With their bigger and better second album, London-based indie/dance band Boxed In have earned their breakout moment
Dublin 3345 Vicar St
There is nothing po-faced about [a]Looper[/a]'s aesthetic...
But first, David Kitt takes to the stage, a man with a few beats of his own. Kittser is the toast of the town right now, with his debut 'Small Moments' album offering some sweet relief to those long suffering of the hammed-up bleeding heart troubadours that pass themselves off as singer-songwriters in Dublin these days. Accompanied by clarinet, organ and a mini-disc of loops, Kitt plays a set so soothing it should be mass prescribed.
Suitably warmed up, the club kids are now ready for more pop. And they get it in smashing day-glo doses. The Looper live show is a multi-media revue with installed video clips, grainy camcorder capers and cute animation. Full of humour and naivete, there is nothing po-faced about their aesthetic.
This is clearly Stuart David's true vocation, as he coyly divulges the story behind each song with his mouse-like Glaswegian intonation. To his right, his wife Karn handles the visuals, presses buttons, taps keys and plays some mean quivering Theremin.
Naturally, the set evolves around their most dancefloor congruous grooves. The vocoded "You're a Looper" intro to 'Ballad of Ray Suzuki' signals the first tentative heaves from the floor. But by the time, 'Mondo '77' finds its skanked-up temperature, the gaff is truly rockin'. Or laughing, as the accompanying video clip features their own rock star guitarist, Mondo '77 himself, in a sequence of B-movie action scenes. They rack out 'Puddle Monkey', with its Cornelius-style electro-punk-rock bpms, the brassy pop euphoria of 'Money Hair' and the hand-holding, "how Stuart met Karn" lo-fi hip-hop fable, 'Impossible Things'. Closing with the funk-enhanced 'These Things (Salako Mix)', tonight Looper got clubbed-up and pulled it off, and they even got an encore for their trouble.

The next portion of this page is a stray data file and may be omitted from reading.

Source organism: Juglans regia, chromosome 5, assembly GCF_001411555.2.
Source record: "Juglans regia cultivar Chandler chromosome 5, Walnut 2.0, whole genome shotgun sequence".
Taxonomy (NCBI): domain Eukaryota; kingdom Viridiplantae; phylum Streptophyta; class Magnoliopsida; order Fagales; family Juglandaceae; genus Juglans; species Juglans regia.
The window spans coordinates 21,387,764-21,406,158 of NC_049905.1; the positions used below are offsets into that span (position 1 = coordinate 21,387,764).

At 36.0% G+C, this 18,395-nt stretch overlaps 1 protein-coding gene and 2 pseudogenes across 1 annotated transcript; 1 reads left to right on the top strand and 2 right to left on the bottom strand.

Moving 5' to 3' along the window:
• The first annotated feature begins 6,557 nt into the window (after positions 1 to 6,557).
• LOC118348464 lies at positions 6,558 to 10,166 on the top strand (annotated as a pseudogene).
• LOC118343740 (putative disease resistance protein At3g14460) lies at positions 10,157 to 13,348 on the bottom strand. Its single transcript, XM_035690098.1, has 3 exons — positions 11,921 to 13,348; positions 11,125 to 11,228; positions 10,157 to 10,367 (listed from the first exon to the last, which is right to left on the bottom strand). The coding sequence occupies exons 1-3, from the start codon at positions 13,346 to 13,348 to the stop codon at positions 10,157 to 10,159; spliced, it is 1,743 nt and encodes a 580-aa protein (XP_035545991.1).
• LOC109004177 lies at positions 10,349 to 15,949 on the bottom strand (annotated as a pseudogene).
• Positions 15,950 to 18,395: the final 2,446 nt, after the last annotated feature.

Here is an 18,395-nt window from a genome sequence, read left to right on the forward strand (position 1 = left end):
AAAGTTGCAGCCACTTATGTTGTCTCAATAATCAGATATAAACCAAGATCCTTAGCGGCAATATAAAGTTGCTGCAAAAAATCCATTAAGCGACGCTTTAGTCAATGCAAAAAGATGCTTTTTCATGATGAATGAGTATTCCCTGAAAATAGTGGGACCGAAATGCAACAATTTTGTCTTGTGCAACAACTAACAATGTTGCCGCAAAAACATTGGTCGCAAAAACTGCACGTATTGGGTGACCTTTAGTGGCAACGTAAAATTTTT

Islamic mythology meets the horror of war in this claustrophobic, low-budget spine-tingler
California’s coolest lift their usual murk on a free-spirited, adventurous third album at odds with its ‘mature’ description
The New York new wave reprobates’ debut delivers instant gratification via boisterous choruses and loveable melodies
This Floridian trio’s peculiar take on pop music takes gloomy cues from Depeche Mode and The Smiths